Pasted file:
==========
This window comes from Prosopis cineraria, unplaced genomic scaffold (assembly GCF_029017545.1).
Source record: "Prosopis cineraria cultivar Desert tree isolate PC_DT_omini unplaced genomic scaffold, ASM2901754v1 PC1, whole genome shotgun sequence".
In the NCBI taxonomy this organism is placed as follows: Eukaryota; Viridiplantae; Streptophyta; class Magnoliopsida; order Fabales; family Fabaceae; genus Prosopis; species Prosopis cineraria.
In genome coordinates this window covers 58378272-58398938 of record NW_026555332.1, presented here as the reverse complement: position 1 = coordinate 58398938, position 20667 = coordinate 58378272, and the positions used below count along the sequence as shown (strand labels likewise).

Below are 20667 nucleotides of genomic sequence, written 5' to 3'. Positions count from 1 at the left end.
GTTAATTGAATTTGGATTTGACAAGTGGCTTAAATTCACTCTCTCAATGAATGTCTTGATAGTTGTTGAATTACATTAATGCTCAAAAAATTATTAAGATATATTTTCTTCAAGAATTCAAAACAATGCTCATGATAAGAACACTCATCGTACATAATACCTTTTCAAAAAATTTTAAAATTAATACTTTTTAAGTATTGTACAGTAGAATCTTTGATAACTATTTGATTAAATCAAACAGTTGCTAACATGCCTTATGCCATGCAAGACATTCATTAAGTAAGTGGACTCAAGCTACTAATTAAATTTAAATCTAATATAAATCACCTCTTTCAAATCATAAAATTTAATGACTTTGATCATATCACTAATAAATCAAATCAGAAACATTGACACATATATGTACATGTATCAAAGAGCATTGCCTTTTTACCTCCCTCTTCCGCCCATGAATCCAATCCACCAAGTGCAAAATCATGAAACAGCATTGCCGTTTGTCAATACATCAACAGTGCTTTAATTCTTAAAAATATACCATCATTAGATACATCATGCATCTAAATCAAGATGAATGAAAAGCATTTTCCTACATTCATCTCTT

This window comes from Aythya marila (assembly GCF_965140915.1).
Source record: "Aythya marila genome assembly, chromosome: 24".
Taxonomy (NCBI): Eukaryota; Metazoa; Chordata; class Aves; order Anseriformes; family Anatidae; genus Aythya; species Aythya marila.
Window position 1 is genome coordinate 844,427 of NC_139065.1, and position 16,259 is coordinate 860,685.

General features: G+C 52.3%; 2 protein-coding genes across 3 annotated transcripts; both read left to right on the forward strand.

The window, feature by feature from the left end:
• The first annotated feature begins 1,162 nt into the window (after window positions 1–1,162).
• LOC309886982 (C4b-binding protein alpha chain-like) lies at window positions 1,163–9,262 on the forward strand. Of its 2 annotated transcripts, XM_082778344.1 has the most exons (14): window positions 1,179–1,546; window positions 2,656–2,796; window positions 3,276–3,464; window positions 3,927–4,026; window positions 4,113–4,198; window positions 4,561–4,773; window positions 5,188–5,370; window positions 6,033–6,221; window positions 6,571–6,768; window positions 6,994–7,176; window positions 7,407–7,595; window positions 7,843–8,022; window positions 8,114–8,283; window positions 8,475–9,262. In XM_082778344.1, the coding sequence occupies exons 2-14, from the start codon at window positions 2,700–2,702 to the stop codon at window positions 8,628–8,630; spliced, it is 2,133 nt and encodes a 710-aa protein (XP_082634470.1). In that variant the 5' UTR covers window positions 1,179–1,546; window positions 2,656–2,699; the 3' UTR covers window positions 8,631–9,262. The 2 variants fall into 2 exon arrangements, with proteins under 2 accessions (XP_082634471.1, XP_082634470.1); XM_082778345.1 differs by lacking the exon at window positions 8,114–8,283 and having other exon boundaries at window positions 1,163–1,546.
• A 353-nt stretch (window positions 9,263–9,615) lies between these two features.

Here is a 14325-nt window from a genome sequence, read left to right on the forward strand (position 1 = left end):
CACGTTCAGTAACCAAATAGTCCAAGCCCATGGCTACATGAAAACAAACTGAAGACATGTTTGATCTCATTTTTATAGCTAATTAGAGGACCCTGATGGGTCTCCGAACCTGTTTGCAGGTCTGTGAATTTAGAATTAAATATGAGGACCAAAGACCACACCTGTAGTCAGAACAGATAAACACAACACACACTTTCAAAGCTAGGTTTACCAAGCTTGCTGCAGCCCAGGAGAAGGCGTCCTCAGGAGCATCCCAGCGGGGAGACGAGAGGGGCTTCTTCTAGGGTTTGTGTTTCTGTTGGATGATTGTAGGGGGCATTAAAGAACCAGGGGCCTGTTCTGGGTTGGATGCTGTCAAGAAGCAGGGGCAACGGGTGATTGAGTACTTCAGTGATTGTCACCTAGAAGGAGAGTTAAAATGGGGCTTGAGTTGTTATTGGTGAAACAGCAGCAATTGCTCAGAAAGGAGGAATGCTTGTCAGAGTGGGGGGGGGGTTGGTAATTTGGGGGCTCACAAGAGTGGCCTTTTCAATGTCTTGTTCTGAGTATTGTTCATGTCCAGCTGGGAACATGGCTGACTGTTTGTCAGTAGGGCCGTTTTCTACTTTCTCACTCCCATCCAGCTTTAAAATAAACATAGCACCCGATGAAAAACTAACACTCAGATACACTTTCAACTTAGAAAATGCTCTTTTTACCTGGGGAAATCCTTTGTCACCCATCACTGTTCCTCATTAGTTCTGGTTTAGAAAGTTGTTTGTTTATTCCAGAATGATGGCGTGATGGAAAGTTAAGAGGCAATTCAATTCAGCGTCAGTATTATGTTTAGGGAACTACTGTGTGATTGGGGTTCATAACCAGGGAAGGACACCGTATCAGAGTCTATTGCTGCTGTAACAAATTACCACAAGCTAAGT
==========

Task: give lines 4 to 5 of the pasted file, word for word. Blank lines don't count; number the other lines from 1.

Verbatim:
In genome coordinates this window covers 58378272-58398938 of record NW_026555332.1, presented here as the reverse complement: position 1 = coordinate 58398938, position 20667 = coordinate 58378272, and the positions used below count along the sequence as shown (strand labels likewise).

Below are 20667 nucleotides of genomic sequence, written 5' to 3'. Positions count from 1 at the left end.